Yemen lessens sentence for embassy shooter in wake of U.S. terrorism assessment [Archives:2008/1155/Front Page]

May 15 2008

By: Yemen Times Staff
SANA'A, May 14 ) Just a week after the U.S. State Department published its annual assessment of terrorist activity in Yemen, the Sana'a Court of Appeals has lessened the prison sentence for a man convicted of shooting at the U.S. Embassy.

Saleh Al-Ammari, the young man who admitted attacking the U.S. Embassy with a semi-automatic rifle in December 2006, originally was sentenced to five years in prison. On Monday, Judge Mohammed Al-Hakimi lessened his sentence to three years without specifying a reason for the leniency. Al-Ammari had confessed to the shooting, which caused no injuries or fatalities, back in 2007.

Prosecutors told the Associated Press that Al-Ammari carried out the shooting after listening to tapes calling for jihad or holy war against the United States because of its war in Iraq and its support of Israel.

This news comes on the heels of the recently published yearly roundup of terrorism in Yemen. The U.S. State Department called Yemen's efforts to reduce terrorism “mixed” and highlighted the rumored glitch between the two countries: Yemen's treatment of suspected terrorists and former Guantanamo Bay prison detainees.

The Yemeni program uses rehabilitation techniques, including counseling sessions with imams to psychologically and religiously reform prisoners who waged violent jihad. In the report, the United States criticized Yemen for using a surrender program “with lenient requirements” for unapprehended terrorists, as well as its “relatively lax incarceration” of them once they turn themselves over.

The report also questioned the short assessment and rehabilitation periods for returning Guantanamo detainees, which likely is the point of contention between the two countries regarding repatriating more Yemeni inmates held at the U.S. military detainment in Cuba.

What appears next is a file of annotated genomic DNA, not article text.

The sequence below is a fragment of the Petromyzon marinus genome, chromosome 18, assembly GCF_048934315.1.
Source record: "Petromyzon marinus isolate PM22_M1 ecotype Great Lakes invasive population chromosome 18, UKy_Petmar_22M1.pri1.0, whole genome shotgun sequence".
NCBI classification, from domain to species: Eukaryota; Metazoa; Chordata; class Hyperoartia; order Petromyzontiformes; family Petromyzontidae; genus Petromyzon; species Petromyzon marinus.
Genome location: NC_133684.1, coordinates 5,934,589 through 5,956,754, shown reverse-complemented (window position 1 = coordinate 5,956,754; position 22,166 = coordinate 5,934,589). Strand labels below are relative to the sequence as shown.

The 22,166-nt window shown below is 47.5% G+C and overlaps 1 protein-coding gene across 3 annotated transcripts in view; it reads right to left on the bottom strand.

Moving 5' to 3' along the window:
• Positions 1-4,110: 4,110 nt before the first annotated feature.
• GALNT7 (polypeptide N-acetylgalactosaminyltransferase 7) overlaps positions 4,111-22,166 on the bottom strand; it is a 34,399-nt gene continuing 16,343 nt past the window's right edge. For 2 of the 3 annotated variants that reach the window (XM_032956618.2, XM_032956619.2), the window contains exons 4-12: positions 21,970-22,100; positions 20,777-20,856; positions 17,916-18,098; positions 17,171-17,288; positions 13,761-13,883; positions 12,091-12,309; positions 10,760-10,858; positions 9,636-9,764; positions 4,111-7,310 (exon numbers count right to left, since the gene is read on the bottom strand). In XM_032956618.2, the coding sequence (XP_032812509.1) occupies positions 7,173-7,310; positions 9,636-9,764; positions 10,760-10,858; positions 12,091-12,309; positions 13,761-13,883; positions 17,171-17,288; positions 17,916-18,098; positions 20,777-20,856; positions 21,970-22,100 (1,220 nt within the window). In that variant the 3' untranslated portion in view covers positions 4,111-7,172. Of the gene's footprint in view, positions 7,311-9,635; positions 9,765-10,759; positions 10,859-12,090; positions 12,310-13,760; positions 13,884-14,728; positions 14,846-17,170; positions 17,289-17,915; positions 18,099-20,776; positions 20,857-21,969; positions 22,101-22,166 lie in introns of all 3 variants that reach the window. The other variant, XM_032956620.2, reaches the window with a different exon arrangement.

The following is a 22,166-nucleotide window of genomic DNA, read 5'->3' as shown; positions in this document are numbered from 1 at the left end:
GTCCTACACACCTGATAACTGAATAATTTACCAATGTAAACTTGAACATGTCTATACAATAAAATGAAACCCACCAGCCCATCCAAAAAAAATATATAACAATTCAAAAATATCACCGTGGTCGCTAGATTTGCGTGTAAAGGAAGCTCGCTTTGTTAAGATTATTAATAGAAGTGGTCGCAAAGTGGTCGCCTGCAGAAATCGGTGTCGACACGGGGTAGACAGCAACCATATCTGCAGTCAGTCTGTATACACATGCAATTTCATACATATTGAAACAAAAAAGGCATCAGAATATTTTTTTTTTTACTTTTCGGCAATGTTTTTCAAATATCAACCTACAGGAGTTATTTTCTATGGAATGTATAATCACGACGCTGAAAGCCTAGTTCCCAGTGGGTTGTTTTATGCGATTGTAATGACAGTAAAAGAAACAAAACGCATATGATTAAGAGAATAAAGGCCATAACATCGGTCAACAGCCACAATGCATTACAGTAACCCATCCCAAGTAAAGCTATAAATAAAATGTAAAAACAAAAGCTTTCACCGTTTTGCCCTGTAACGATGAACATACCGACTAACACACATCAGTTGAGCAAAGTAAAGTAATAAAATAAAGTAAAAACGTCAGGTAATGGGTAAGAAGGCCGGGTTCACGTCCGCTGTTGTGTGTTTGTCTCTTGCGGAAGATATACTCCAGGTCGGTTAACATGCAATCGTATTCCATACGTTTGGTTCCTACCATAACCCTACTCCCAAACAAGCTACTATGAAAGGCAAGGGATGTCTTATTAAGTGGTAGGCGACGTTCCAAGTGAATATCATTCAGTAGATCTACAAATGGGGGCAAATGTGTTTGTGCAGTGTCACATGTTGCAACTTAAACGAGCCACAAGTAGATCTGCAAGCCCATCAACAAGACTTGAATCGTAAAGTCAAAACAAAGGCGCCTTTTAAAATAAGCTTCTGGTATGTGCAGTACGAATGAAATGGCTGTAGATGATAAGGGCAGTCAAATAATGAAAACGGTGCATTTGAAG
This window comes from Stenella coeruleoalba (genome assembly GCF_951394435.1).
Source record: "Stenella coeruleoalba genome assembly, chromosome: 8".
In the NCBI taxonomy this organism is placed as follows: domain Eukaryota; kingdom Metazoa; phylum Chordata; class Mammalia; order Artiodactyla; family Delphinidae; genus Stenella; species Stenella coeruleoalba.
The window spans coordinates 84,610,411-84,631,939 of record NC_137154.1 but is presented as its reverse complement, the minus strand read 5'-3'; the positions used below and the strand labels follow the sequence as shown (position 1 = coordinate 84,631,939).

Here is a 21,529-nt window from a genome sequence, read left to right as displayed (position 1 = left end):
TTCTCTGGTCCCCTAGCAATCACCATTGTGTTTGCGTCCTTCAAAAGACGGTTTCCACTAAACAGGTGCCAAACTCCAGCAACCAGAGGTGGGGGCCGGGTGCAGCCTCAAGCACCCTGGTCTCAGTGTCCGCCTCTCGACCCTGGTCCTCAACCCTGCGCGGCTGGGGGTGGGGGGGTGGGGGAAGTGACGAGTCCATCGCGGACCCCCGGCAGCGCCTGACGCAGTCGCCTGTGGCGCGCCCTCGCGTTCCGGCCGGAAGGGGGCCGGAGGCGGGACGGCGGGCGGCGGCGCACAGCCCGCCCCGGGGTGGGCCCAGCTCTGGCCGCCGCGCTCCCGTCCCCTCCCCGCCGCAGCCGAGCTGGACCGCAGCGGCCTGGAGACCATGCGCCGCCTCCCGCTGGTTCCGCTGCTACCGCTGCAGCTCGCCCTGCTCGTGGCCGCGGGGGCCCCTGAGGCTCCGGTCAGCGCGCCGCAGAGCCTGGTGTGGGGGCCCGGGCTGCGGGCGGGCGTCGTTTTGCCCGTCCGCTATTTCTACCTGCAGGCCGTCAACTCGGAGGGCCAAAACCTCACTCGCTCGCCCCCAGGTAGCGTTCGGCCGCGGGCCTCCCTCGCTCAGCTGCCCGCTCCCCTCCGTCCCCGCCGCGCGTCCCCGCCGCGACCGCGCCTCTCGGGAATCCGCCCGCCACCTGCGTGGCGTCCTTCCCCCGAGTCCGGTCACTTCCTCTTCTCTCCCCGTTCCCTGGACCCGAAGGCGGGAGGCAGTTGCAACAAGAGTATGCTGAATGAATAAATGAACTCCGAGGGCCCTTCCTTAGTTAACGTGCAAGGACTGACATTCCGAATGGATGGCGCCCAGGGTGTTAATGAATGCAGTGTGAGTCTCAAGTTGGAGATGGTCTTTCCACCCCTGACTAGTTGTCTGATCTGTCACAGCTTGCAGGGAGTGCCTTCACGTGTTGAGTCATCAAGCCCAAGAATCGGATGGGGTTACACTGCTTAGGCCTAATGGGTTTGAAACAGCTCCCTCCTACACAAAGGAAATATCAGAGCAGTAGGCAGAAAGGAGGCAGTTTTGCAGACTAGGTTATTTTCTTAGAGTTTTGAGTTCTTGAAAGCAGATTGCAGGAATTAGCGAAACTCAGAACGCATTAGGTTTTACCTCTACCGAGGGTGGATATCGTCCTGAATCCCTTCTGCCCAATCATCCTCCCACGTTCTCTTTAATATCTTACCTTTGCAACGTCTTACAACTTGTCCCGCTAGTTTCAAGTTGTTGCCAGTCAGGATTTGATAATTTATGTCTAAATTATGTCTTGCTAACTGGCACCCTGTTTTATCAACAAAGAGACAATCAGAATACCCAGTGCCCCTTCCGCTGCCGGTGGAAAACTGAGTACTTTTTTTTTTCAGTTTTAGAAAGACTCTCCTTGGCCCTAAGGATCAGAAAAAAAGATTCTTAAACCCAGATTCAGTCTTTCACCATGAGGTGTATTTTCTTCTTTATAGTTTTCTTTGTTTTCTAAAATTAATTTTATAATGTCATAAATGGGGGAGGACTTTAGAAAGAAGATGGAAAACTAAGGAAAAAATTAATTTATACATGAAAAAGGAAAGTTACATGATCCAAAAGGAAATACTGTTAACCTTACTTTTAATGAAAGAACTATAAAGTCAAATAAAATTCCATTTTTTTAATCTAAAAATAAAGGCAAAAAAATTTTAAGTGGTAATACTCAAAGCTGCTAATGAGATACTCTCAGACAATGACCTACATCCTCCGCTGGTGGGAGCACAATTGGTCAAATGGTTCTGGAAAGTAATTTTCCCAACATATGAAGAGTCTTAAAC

While other countries such as Jordan and Saudi Arabia have repatriated the majority of their Guantanamo prisoners, Yemen and the U.S. have yet to finalize agreements for the remaining Yemeni prisoners, with both sides occasionally blaming the other. Yemenis now make up the largest single nationality of prisoners at the facility, with an estimated 100 Yemeni men still being held there.

Another area of concern in the report was the uncertain recapture of Jamal Al-Badawi, one of the U.S.S. Cole bombers who has escaped from prison twice.

Although the report only concerns 2007, it's now known that other Cole plotters, such as Fahd Al-Quso, have been released. Al-Badawi is thought to be in custody again following a period of suspected release authorized by the Yemeni government.

International media sources report that a former Guantanamo inmate from Kuwait was part of an April 29 suicide bombing in Iraq. Abdullah Saleh Al-Ajmi was repatriated to Kuwait in 2005, where he faced trial, but was acquitted of all charges.

According to accounts from Agence France Presse, Al-Ajmi later traveled to Syria and then ended up in Iraq, where he and two others exploded suicide bombs that killed several people in the city of Mosul.

The U.S. military estimates that foreigners carry out 90 percent of suicide bombings in Iraq, so U.S. authorities are hesitant to return Yemeni Guantanamo prisoners for fear that they'll do exactly what Al-Ajmi did – return to fight in Iraq.

There are no other reports of former Guantanamo detainees returning to Iraq to carry out suicide missions, although many foreign fighters come to Iraq to wage violent jihad against the U.S. presence there.

The terrorism report also mentioned the July 2007 blasts at Marib, which were heard about around the world. Seven Spanish tourists and two Yemenis were killed while visiting the temple of Bilqis, an architectural site popular with visitors.

The report only evaluated terror-related events in 2007, but since January 2008, there have been more killings (two Belgian tourists and two Yemenis at Marib), mortar attacks on the U.S. and Italian Embassies and strikes against other foreign firms such as the Canadian Nexen oil company headquarters and a residential compound housing foreigners in Sana'a.

Lessening Al-Ammari's prison sentence, combined with the release of several men who participated in the U.S.S. Cole bombing, is likely to add further strain to relations between the U.S. and Yemen.